Jonas Salk: The Man Who Beat Polio – Interesting Engineering

Jonas Salk became a national, and international, hero in 1955 when his polio vaccine was declared safe for general use. This event, almost overnight, put an end to the virus that paralyzed, and even, killed many children in the first half of the 20th Century.

Salk’s contributions to science and medicine made the world a better place forever. No longer would polio be a serious threat to millions of children around the world.

Jonas has become a legend in his own time and continued making significant medical developments throughout his life. He died on the 23rd of June 1995.

What inspired Jonas Salk to create the polio vaccine?

Jonas Salk became a national hero when he first developed a vaccine for the dreaded polio virus that was finally approved in 1955. Prior to this, the virus plagued the youth of many countries around the world.

Although it could affect people of all ages, children were particularly susceptible to it. The virus is very nasty and affects a sufferer’s central nervous system that can cause permanent paralysis from muscle weakness – especially in the legs.

As it happens, very young babies (between 0 and 5 months on average) benefit from a grace period as they are protected by their mother’s antibodies sometime after birth. However, and rather ironically, as medicine and hygiene improved throughout the early 20th Century, fewer newborns were exposed to the virus.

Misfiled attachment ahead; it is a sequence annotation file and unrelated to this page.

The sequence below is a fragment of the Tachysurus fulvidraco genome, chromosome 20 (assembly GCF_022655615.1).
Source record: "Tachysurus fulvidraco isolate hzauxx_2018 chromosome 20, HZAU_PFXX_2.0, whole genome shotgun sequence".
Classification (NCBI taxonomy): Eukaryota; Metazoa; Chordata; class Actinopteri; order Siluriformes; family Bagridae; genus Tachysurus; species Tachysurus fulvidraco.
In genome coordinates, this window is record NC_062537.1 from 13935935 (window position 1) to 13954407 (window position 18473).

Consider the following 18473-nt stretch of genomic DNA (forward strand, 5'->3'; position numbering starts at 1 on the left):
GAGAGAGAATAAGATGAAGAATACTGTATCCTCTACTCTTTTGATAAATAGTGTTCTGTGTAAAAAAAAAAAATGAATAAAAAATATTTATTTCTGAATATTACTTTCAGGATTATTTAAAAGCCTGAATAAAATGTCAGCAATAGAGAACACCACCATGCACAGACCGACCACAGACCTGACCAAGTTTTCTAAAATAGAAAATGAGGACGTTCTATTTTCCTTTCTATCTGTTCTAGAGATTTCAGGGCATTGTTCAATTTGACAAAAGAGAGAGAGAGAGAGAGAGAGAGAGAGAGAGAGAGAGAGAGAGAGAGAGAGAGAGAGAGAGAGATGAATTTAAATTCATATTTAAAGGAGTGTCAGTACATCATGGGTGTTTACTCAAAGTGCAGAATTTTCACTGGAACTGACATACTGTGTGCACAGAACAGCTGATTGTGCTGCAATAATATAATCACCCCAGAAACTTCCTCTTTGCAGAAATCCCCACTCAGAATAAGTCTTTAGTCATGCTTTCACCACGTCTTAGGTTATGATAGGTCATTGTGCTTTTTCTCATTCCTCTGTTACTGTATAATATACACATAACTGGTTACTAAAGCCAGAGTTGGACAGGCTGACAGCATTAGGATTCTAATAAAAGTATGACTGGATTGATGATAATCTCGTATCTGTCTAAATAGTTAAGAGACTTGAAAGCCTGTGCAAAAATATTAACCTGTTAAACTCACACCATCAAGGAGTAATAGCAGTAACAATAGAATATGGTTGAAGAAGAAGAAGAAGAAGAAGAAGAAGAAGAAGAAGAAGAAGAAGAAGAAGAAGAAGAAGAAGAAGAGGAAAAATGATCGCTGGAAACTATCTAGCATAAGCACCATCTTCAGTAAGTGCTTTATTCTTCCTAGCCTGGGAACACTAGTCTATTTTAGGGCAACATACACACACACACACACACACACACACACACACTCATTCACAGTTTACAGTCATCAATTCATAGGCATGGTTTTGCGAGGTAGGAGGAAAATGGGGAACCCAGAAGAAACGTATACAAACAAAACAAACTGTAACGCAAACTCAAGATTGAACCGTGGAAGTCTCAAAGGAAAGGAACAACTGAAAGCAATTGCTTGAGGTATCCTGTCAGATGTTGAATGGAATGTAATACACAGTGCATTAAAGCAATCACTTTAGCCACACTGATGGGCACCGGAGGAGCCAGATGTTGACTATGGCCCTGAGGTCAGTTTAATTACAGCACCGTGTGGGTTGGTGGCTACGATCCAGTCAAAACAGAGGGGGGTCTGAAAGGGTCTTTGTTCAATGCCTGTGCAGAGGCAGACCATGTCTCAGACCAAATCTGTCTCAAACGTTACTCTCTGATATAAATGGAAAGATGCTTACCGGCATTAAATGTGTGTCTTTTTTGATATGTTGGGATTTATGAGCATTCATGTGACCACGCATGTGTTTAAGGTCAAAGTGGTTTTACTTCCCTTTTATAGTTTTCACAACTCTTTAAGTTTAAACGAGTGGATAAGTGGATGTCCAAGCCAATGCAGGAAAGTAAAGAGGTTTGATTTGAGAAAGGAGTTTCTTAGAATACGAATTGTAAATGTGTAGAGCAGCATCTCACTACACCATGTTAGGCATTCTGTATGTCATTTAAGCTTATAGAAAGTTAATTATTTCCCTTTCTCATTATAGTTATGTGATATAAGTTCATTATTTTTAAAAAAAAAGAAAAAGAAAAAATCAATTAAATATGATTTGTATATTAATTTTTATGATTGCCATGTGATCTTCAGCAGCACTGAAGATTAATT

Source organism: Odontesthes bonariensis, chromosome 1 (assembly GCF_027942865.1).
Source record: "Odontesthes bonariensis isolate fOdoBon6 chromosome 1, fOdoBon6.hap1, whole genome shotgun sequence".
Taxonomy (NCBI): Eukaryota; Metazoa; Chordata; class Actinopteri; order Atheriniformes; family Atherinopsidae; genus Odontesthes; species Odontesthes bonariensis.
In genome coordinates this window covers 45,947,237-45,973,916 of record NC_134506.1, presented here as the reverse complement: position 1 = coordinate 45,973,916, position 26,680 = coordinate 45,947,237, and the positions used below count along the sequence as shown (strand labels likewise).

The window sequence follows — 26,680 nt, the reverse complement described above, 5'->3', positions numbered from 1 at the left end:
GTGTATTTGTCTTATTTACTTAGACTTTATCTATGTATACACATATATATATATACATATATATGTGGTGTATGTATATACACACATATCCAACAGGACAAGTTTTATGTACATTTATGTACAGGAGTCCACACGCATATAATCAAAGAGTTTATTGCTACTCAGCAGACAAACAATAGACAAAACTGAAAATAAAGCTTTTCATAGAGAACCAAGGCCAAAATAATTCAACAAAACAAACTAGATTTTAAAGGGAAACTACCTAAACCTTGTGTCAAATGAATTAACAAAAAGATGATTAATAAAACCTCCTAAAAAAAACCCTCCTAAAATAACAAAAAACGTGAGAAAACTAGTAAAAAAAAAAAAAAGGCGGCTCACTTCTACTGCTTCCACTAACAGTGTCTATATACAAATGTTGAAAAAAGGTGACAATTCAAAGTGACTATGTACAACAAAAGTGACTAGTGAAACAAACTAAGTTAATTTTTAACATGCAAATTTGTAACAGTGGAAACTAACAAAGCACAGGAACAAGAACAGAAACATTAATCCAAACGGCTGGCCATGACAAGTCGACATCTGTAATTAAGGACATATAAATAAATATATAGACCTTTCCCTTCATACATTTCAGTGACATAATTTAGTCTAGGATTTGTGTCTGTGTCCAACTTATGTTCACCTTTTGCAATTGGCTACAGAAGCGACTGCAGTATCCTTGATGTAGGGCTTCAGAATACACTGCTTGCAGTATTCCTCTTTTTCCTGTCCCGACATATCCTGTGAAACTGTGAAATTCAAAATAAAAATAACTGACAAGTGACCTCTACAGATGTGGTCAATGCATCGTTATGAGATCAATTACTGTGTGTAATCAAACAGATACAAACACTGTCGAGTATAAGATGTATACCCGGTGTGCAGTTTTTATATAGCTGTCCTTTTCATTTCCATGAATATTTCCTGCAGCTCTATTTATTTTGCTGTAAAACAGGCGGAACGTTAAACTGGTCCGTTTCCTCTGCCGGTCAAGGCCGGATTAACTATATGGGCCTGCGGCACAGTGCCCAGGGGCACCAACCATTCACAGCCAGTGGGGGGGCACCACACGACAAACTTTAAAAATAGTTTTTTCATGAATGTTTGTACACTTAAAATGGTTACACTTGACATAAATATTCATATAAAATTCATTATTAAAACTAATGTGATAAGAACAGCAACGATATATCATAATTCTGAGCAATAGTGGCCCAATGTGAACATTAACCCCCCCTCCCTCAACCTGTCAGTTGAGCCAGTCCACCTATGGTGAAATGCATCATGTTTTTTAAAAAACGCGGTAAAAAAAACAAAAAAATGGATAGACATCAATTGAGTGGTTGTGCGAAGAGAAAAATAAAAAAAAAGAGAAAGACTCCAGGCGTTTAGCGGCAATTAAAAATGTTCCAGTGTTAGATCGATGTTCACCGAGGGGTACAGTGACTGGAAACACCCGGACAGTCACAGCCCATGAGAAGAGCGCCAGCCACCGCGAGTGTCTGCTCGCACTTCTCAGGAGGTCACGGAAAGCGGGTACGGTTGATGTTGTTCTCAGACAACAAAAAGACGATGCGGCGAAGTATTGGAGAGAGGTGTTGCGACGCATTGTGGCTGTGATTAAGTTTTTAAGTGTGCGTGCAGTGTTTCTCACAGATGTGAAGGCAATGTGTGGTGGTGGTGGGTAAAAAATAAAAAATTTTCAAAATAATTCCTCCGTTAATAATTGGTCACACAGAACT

Polio, amongst other pathogens, is a frequent presence in human sewage for example. Due to this, older children polio sufferers began to become more common.

Probably the most famous polio sufferer in history was President Franklin Roosevelt. He contracted the virus at the age of 39 in 1921 and was left permanently paralyzed from the waist down.

He was but one of the thousands of other people who contracted polio the very same year. By the 1950s, cases of polio infection had risen to tens of thousands per year.

1952 was a particularly bad year with nearly 58,000 reported cases. An estimated 3,000 died and 20,000 were left with mild to full-blown paralysis.

Something had to be done.

That’s where Jonas Salk heeded the call. Working tirelessly to study the virus in detail, he managed to finally develop a working vaccine.

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